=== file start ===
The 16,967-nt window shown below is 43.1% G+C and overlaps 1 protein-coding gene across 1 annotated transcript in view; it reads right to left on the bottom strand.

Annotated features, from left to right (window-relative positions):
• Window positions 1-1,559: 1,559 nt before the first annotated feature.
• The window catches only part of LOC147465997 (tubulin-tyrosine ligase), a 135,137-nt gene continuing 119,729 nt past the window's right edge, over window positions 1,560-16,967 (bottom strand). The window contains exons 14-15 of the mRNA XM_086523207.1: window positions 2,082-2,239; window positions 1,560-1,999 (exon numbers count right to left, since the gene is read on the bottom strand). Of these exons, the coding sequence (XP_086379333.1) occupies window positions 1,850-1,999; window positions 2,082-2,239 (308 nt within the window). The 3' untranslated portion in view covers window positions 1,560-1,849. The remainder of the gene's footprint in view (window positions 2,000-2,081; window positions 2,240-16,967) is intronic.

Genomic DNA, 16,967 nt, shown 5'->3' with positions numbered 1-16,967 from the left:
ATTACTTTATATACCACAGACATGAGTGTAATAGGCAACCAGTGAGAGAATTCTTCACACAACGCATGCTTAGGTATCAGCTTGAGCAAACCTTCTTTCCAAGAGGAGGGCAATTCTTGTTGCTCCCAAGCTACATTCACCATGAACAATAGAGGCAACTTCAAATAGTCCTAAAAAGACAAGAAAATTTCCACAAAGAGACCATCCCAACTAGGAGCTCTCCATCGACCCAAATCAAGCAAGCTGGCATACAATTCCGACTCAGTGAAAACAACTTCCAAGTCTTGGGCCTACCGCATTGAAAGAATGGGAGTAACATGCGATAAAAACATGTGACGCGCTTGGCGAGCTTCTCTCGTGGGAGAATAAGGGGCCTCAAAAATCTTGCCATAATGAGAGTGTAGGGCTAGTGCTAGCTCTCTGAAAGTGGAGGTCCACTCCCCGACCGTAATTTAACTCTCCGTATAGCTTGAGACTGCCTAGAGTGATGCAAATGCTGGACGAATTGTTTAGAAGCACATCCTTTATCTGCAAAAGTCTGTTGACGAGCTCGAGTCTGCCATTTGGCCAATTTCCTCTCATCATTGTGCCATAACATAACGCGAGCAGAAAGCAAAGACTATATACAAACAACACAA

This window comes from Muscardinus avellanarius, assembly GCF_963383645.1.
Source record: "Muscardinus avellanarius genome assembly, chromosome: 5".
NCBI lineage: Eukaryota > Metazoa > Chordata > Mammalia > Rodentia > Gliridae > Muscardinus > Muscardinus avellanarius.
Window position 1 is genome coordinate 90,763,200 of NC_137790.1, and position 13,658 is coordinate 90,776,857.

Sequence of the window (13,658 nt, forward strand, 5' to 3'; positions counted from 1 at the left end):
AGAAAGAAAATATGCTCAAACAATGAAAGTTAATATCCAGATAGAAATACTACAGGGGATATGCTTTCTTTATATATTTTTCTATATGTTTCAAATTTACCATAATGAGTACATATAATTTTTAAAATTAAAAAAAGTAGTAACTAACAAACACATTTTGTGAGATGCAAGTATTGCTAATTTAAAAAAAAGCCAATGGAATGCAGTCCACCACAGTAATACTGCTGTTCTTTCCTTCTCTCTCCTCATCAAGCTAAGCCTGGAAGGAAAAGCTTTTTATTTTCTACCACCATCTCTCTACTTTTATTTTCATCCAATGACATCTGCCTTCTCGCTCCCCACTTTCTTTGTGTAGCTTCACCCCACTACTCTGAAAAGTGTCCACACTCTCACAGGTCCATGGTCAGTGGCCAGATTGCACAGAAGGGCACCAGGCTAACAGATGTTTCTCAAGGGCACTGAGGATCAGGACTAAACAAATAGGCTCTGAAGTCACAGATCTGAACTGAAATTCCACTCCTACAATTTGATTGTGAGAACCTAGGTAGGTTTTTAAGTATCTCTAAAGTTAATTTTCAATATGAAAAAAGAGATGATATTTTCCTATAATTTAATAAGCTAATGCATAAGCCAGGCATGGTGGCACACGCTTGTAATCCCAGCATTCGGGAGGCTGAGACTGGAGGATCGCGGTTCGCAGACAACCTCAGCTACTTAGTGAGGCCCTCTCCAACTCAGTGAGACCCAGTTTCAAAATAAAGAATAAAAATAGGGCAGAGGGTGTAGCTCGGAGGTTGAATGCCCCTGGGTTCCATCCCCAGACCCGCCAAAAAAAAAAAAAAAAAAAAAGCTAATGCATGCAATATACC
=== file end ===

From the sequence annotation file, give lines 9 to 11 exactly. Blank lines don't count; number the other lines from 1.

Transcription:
NCBI lineage: Eukaryota > Metazoa > Chordata > Mammalia > Rodentia > Gliridae > Muscardinus > Muscardinus avellanarius.
Window position 1 is genome coordinate 90,763,200 of NC_137790.1, and position 13,658 is coordinate 90,776,857.

Sequence of the window (13,658 nt, forward strand, 5' to 3'; positions counted from 1 at the left end):